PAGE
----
One of Buenos Aires’s best bartenders gives us his guide to the very best places to drink, so you can party like a true porteño.
Buenos Aires is a city with a serious passion for cocktails, and a habit of staying up well past bedtime. Across its dozens of lively, unique neighbourhoods, the city has a swathe of magnificent coctelerías, serving up some of the most innovative drinks in South America.
Sebastian Atienza, owner of Tres Monos in Palermo SoHo, is one of the bartenders spearheading this scene at the moment. A drink-slinger since the age of 18, Atienza has worked all around the world over the last seventeen years, popping up in such legendary establishments as Bar Termini – in London’s Soho – and Two Schmucks in Barcelona. “I fell in love with bars because I loved providing hospitality to people,” Atienza says. “People always remember how you made them feel, and that’s what I’m in it for.” A true bartender’s bartender, Atienza told Culture Trip about the places he loves best, where the drinks are strong, the music is loud, and the atmosphere is electric night after night.
No prizes for guessing what’s on offer here. This rough-and-ready dive bar – an oasis of anarchy in the centre of well-heeled Recoleta – has been blasting Metallica and serving up Fernet-and-Cokes for 12 years, building a cult following in the process. “The bar owners here are my friends,” Atienza says, “so we like to head here after closing time to carry on the night.” Don’t be fooled by its sticky floors; its cocktails hold up against anywhere else in the city, and its hospitality keeps customers coming back time after time.
Atienza is perhaps a bit biased in this suggestion – he worked there as head bartender for four years, after all – but he can be forgiven, as this stunning bar is currently ranked third in the World’s 50 Best Bars 2019. Hidden behind a perfectly innocuous flower shop frontage, this snug basement speakeasy is forever busy, forever welcoming, and has a constant rotation of “beautiful cocktails with an Argentinian profile,” according to Atienza. Be sure to book ahead – spots at the bar are like gold dust, but worth it if you manage to snag one.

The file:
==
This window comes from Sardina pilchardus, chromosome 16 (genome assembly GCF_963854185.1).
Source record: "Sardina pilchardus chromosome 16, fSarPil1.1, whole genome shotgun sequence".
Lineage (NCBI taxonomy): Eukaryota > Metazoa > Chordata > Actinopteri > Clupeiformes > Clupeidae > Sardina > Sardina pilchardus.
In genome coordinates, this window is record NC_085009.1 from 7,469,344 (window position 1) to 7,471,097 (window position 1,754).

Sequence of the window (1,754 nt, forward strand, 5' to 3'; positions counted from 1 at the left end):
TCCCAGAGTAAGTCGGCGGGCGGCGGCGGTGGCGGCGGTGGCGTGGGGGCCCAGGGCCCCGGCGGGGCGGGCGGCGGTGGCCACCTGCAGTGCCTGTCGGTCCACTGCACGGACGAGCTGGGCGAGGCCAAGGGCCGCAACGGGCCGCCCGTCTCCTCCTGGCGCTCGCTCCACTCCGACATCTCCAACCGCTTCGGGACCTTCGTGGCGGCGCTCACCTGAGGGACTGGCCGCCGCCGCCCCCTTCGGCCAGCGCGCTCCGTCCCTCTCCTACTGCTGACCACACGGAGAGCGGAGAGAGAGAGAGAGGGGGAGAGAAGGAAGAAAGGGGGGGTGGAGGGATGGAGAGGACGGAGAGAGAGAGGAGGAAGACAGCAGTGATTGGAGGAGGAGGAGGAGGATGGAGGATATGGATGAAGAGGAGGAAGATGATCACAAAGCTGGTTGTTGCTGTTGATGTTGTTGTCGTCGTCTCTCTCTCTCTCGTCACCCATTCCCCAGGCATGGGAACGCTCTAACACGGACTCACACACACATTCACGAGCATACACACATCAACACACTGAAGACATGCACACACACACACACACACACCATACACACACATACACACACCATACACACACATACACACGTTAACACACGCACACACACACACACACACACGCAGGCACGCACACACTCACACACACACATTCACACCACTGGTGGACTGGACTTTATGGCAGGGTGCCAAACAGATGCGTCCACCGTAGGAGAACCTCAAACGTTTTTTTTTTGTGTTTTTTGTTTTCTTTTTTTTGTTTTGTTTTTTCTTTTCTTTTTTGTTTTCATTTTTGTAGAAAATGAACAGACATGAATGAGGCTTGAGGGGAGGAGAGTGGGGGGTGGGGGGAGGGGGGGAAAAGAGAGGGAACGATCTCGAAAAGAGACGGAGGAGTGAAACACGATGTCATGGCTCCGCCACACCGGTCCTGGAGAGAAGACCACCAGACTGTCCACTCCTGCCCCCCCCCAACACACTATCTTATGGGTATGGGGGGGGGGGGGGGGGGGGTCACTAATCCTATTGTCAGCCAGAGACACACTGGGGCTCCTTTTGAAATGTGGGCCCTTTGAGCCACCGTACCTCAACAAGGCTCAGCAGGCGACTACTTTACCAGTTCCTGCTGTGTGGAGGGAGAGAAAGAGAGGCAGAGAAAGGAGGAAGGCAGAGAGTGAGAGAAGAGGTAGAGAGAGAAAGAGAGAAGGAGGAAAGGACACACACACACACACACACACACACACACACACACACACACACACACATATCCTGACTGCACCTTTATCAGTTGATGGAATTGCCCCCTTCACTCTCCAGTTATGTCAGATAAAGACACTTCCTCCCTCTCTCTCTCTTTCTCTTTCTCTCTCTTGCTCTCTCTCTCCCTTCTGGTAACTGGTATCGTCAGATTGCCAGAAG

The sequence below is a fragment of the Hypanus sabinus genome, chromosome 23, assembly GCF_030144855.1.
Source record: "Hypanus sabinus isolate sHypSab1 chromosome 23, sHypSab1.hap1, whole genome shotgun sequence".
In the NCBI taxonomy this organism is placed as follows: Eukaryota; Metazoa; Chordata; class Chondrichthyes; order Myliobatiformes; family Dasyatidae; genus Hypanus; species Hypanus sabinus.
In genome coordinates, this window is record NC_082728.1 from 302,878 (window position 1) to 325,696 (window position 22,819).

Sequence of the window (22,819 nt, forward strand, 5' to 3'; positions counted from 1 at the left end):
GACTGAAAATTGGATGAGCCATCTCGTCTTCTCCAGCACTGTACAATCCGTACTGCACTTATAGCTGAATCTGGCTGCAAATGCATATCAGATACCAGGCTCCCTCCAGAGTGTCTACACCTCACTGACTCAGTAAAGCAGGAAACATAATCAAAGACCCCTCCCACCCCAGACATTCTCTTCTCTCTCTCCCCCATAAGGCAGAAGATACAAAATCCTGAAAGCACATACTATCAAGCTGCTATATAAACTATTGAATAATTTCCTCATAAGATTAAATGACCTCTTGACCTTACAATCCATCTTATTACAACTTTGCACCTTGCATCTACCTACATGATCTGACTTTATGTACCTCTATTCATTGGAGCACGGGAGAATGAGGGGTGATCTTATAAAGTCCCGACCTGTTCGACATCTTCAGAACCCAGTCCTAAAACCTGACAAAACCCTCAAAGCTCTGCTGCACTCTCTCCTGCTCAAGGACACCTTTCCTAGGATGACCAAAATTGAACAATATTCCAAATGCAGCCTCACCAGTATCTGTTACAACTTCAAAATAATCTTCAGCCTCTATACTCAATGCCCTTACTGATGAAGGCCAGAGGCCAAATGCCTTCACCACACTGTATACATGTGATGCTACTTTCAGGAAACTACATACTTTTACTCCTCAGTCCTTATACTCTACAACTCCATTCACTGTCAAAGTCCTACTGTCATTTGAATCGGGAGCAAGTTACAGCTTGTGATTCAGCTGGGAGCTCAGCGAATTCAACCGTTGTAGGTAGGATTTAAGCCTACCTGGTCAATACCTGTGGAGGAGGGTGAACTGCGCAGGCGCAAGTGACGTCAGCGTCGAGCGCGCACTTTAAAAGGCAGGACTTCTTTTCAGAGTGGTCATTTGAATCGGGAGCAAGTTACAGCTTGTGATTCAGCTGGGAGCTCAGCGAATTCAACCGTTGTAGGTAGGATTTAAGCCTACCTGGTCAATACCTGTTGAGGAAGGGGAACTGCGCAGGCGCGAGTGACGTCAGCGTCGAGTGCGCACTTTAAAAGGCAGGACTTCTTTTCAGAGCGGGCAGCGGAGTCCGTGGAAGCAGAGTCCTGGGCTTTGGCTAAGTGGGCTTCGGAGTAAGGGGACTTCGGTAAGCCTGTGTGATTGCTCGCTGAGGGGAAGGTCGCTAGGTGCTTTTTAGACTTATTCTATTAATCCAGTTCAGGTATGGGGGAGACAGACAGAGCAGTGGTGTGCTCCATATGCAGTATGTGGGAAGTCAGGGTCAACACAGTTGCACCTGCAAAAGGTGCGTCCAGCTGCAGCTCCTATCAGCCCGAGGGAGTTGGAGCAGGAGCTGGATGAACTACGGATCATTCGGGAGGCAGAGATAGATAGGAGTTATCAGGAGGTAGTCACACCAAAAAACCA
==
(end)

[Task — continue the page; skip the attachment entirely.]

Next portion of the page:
BrukBar is Palermo SoHo through and through – indeed, if you picked it up and dropped it in Greenwich Village, it wouldn’t feel in the slightest out of place. A lively, boozy bolthole where ridiculous deals – 195 pesos (£2.50) for classic cocktails on Tuesdays, for example – and a habit of staying open after 4am make for a firm bartender and porteño favourite. Places this friendly have a habit of commanding loyalty, and if you do frequent it, you’ll likely see the same faces coming back time and again – Atienza included.
“I know I shouldn’t say it, but we have the best menu in the city!” Atienza has no hesitation in recommending his bar, Tres Monos, as one of the city’s best; but it is, so he can. “We’re a punk space,” he says, “for people who, above all else, like drinking well.” Atienza’s cocktails are imaginative, well-balanced, and eminently drinkable – although if you want something classic, or something improvised, his knowledgeable team have no issue in turning their hands to your request. Free shots are dished out with regularity, and the music switches from scene-setting to singalong all night long – if you want a real night out in Buenos Aires, it’s a one-stop-shop.
Norwegian Airlines operates a non-stop London Gatwick to Buenos Aires flight priced from £545 return LowFare economy as well as eight domestic routes. A one-night stay in the Palladio Hotel Buenos Aires – MGallery is priced from £120 based on two adults sharing a deluxe room on a room-only basis. For more information on tours, attractions and Buenos Aires as a visitor destination, visit their tourist board website.